The District’s Office of Police Complaints is fed up with potty-mouthed MPD police officers and is urging Mayor Muriel Bowser and interim MPD Police Chief Peter Newsham to do something about it.
In a recent report issued by OPC’s five-member board, of the 945 complaints filed by District residents and visitors against MPD officers over the past four years, 190 contained one allegation or more that a MPD officer used profanity during the incident.
OPC also found that 639 complaints dealt with the officer’s misdemeanor or tone, and that there were 40 officers who had three or more language and conduct complaints filed against them. OPC notes the impact of such bad or “improper” behavior “often causes negative interactions between the community and police officers, which in turn decreases trust in the Department.”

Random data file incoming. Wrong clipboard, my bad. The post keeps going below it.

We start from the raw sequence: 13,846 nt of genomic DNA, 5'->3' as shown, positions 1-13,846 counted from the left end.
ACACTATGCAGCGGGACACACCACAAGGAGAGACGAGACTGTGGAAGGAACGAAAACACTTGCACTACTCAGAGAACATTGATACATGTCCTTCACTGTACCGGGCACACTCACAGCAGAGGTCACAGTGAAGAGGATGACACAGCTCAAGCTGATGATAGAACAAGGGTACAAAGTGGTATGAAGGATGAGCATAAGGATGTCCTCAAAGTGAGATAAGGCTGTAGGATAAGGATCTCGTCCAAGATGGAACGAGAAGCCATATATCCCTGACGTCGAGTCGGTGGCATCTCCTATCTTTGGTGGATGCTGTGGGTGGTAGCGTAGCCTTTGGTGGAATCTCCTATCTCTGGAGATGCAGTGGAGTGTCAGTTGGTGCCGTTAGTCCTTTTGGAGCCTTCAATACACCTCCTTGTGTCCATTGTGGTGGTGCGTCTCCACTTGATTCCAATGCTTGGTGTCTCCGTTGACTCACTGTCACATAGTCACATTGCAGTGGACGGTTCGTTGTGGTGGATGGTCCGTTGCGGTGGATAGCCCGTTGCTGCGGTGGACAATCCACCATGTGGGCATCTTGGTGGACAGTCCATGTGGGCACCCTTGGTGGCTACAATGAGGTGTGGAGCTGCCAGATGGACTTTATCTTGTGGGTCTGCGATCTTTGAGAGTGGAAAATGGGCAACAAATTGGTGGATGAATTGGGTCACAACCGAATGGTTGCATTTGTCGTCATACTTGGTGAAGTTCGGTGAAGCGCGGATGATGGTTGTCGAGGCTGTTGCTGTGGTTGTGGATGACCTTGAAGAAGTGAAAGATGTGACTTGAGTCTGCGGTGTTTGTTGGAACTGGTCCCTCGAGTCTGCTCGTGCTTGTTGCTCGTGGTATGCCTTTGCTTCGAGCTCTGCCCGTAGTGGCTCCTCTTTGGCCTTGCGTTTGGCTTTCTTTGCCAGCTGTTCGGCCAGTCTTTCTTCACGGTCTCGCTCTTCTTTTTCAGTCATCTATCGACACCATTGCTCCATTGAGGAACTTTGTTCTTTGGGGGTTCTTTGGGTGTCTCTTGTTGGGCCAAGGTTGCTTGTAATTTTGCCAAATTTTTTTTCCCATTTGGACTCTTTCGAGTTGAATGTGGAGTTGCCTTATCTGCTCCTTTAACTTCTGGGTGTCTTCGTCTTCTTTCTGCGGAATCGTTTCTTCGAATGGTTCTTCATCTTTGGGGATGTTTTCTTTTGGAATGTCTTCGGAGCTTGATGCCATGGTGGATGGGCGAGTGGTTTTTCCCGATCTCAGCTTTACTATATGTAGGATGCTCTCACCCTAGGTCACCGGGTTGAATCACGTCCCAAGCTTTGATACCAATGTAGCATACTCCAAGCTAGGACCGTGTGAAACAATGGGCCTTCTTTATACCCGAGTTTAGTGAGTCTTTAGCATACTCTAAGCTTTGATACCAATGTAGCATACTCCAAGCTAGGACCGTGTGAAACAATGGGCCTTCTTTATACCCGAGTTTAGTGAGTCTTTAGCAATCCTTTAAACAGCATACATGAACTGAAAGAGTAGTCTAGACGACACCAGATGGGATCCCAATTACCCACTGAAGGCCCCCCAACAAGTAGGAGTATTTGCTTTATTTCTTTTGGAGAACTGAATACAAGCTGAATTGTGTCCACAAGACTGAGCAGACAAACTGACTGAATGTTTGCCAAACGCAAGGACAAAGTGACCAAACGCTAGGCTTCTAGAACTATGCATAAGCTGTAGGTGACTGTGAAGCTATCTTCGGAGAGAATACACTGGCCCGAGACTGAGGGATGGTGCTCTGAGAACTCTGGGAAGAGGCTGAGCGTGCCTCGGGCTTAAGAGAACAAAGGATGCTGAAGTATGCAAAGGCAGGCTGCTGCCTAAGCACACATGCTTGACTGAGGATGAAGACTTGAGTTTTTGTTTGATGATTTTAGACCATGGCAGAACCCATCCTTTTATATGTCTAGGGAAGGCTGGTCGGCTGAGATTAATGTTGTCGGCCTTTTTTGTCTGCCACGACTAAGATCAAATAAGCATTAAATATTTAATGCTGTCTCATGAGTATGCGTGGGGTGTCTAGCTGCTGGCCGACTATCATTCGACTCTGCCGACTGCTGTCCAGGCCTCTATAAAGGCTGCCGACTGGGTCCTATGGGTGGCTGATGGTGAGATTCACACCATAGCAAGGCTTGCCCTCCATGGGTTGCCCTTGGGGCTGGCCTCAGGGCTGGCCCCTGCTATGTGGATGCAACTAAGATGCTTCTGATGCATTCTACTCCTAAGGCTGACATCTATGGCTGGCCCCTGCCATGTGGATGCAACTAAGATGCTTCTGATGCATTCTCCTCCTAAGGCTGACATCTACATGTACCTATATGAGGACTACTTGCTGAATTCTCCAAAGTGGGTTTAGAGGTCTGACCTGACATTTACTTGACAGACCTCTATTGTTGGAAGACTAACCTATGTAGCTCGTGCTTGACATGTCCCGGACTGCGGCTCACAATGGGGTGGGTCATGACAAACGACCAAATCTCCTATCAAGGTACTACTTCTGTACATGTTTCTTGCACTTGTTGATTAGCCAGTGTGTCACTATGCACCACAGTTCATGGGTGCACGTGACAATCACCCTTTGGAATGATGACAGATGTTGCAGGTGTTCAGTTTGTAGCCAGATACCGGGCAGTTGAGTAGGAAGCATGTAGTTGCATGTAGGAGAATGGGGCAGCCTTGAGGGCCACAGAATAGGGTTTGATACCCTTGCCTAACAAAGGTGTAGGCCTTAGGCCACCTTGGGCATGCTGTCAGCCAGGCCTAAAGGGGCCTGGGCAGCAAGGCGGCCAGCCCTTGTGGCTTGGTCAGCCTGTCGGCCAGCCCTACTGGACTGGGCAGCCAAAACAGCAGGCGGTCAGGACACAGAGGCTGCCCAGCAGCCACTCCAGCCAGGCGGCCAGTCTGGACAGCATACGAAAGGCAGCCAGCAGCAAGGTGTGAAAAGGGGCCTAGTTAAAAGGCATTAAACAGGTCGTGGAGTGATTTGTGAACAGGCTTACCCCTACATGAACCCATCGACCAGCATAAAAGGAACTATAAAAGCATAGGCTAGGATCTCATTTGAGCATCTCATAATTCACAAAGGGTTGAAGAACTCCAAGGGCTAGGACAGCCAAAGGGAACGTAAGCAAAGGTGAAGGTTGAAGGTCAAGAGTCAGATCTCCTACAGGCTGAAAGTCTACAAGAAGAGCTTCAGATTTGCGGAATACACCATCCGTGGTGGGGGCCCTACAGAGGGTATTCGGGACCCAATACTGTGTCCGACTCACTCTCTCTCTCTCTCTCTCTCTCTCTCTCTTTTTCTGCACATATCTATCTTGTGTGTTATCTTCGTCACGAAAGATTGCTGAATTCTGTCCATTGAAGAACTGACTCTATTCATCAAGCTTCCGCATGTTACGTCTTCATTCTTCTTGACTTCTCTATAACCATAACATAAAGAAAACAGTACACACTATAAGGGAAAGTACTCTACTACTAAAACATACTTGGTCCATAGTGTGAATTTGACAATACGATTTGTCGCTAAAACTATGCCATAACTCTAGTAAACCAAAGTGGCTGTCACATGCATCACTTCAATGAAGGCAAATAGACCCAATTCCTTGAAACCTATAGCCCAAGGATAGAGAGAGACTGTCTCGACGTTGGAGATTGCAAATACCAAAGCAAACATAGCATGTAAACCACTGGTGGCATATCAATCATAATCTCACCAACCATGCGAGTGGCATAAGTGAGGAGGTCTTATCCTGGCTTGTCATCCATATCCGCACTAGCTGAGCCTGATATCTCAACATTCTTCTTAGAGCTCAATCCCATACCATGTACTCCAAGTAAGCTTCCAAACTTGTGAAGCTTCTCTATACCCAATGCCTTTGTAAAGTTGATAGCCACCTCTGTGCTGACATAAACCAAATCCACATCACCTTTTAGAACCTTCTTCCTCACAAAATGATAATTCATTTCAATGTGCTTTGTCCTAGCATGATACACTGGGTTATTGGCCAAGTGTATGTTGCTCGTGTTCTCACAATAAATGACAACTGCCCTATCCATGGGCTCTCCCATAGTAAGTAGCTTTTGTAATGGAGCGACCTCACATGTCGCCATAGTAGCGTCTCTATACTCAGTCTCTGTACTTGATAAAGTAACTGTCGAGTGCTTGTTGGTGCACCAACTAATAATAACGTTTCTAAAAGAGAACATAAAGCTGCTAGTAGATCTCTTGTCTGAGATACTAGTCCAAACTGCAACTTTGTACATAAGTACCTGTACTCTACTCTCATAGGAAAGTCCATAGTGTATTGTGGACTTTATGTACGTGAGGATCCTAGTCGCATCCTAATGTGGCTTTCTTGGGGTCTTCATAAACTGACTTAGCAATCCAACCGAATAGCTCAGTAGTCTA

It is commendable that District residents are exercising their duty to report the misconduct of those whose salaries we pay to keep the rest of us from being disobedient. Citizens must understand that a verbal assault is still an assault no matter whose mouth it comes from, and officers can and should be held accountable for such assaults, as well.
The OPC must recognize that of the 945 complaints filed, there are probably hundreds more cases where officers got away with using bad or offensive language towards residents.
The OPC is using what authority it has to change the culture inside of MPD in hopes of improving communications and building community relationships and trust. The board recommends that MPD emphasize the use of proper language and conduct to incoming officers and determine what kind of training will be effective for veteran officers. Lastly, all officers must be reminded of the rules that govern their responsibilities and conduct, which need to be updated, as well.
Using profanity may seem minor in the greater scheme of things, as the use of such language has become more commonplace. However, we agree with OPC that police officers are public servants who are held to a higher standard, and their conduct in already volatile situations can determine the outcome good or bad for all involved.